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Atlantic White Cedar (Chaemaecyparis thyoides)
Family: Cupressaceae    
                 
    blacklocustleaves

Location:

  • found in open conditions with acidic soils, or pure stands in swamp forests
  • this specimen found in a peat (sphagnum) bog in Ponkapoag Bog, Massachusetts

Characteristics:

  • deciduous tree
  • Height 15-27m (50-90 feet)
  • distinctive reddish, fibrous, “catscratch” bark
  • oil glands on leaves

 

 

 
   

 

Uses:

  • Springy live branches used in fire starting to make a bow drill, a tool used in ignition of a pile of tinder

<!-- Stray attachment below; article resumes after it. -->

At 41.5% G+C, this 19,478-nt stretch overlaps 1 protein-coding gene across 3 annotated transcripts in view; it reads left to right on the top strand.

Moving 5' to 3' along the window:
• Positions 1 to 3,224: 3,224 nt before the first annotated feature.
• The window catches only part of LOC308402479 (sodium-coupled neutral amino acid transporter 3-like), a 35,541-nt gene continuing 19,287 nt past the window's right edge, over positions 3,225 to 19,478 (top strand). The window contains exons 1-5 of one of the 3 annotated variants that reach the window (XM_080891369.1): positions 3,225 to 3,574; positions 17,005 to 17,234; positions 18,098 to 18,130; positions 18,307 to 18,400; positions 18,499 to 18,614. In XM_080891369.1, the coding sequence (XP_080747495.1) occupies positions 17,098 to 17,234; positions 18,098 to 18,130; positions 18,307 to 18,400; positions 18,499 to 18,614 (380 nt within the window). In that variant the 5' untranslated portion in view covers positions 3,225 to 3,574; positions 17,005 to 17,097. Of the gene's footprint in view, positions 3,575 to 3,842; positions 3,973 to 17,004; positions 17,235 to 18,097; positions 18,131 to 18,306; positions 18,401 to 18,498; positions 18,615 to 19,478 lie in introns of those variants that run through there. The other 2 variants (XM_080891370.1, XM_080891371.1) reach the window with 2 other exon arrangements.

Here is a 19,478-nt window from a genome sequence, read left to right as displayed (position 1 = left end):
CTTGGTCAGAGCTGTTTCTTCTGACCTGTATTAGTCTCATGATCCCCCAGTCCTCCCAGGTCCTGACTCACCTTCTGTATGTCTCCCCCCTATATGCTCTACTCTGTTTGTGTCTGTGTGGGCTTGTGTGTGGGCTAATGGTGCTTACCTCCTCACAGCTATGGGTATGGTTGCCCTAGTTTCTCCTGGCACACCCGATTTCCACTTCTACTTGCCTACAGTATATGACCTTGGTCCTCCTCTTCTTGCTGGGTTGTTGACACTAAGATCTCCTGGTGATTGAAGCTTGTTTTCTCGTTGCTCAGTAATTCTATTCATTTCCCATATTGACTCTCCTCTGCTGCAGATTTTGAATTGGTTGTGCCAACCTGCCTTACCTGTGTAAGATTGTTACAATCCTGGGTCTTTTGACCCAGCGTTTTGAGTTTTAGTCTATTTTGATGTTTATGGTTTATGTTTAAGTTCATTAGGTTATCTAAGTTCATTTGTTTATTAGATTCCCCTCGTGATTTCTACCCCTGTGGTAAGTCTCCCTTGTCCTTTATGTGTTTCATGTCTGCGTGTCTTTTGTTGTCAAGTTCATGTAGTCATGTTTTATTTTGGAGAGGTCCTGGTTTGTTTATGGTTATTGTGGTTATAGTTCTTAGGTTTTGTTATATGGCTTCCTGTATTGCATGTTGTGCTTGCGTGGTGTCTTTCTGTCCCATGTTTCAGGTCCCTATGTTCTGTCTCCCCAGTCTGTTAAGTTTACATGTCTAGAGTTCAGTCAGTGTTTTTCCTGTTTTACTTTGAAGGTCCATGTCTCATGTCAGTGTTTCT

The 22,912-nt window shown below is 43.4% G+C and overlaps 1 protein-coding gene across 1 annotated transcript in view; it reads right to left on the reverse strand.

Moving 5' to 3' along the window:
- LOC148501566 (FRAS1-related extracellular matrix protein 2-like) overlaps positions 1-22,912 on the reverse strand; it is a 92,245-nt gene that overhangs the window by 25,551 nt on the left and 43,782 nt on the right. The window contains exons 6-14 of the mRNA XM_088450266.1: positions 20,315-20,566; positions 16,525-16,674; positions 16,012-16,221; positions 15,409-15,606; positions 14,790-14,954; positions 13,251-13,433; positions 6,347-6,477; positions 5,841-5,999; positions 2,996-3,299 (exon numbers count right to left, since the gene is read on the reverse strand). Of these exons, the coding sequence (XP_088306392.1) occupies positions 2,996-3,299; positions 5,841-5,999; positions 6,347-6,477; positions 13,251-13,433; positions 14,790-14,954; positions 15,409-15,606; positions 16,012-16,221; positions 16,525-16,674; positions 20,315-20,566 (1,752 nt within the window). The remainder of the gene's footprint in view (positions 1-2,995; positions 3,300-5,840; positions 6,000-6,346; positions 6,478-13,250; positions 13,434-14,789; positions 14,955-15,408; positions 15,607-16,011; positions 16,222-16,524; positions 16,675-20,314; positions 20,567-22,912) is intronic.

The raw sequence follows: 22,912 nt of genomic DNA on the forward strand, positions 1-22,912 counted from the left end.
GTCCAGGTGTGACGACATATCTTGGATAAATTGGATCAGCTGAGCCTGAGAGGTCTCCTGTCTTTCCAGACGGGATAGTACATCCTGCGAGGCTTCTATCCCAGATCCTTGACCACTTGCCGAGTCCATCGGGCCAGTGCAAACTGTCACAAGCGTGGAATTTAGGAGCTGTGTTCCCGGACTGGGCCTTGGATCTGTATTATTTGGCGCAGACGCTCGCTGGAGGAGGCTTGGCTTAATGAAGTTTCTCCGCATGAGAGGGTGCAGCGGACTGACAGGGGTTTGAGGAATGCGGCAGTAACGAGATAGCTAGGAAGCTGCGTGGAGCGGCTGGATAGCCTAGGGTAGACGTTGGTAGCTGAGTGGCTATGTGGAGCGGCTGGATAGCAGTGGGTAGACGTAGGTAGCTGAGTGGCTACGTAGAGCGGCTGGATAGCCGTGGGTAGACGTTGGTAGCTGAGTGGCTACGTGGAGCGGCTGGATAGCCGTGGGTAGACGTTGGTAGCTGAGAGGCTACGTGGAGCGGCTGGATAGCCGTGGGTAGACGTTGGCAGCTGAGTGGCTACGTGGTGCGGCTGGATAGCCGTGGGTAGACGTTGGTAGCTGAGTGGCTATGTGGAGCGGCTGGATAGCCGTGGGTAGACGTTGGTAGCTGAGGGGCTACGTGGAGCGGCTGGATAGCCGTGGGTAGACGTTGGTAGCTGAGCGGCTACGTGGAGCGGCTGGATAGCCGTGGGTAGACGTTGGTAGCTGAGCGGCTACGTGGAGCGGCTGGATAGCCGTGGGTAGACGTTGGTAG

• Flaky bark useful for making cordage and tinder in fire-starting
  • Bark rich in Vitamin C; historically eaten as scurvy preventative

Leaves:

  • opposite, evergreen, dull blue-green, scale-like sprays
  • 1-3 mm (1/16-1/8 in) long
  • contain glands that secrete oil which prevents rot and discourages moths
  • particularly aromatic crushed leaves
       
      Atlantic White Cedar Leaf  
         

 

Bark:

  • reddish-brown, thin, and fibrous, with “catscratch” appearance
 
    cattails  
   

 

Notes:

  • Chaemaecyparis thyoides is not a member of the same family as Cedrus “true cedars”, like Cedar-of-Lebanon and other Mediterranean Cedars.
  • Also known as the Arbor Vitae (“tree of life”).

 

         
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